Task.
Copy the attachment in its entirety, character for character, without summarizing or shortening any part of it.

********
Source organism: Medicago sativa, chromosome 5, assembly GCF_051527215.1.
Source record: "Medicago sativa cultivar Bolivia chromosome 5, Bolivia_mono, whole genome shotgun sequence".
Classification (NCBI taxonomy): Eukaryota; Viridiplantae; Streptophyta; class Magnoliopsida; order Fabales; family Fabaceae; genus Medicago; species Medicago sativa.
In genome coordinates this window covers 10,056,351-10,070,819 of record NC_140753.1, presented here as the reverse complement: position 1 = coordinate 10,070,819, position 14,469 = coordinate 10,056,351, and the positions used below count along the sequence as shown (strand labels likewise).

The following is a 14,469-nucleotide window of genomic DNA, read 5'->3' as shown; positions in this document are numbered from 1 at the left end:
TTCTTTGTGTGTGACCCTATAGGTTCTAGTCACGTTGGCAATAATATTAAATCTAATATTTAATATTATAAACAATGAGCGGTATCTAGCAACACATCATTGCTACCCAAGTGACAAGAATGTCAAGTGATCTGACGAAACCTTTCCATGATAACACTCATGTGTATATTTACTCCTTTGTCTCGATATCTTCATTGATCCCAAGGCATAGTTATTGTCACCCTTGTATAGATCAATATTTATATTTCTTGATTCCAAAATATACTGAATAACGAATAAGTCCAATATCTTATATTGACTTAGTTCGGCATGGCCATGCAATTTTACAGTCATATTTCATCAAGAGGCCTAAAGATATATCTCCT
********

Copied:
Source organism: Medicago sativa, chromosome 5, assembly GCF_051527215.1.
Source record: "Medicago sativa cultivar Bolivia chromosome 5, Bolivia_mono, whole genome shotgun sequence".
Classification (NCBI taxonomy): Eukaryota; Viridiplantae; Streptophyta; class Magnoliopsida; order Fabales; family Fabaceae; genus Medicago; species Medicago sativa.
In genome coordinates this window covers 10,056,351-10,070,819 of record NC_140753.1, presented here as the reverse complement: position 1 = coordinate 10,070,819, position 14,469 = coordinate 10,056,351, and the positions used below count along the sequence as shown (strand labels likewise).

The following is a 14,469-nucleotide window of genomic DNA, read 5'->3' as shown; positions in this document are numbered from 1 at the left end:
TTCTTTGTGTGTGACCCTATAGGTTCTAGTCACGTTGGCAATAATATTAAATCTAATATTTAATATTATAAACAATGAGCGGTATCTAGCAACACATCATTGCTACCCAAGTGACAAGAATGTCAAGTGATCTGACGAAACCTTTCCATGATAACACTCATGTGTATATTTACTCCTTTGTCTCGATATCTTCATTGATCCCAAGGCATAGTTATTGTCACCCTTGTATAGATCAATATTTATATTTCTTGATTCCAAAATATACTGAATAACGAATAAGTCCAATATCTTATATTGACTTAGTTCGGCATGGCCATGCAATTTTACAGTCATATTTCATCAAGAGGCCTAAAGATATATCTCCT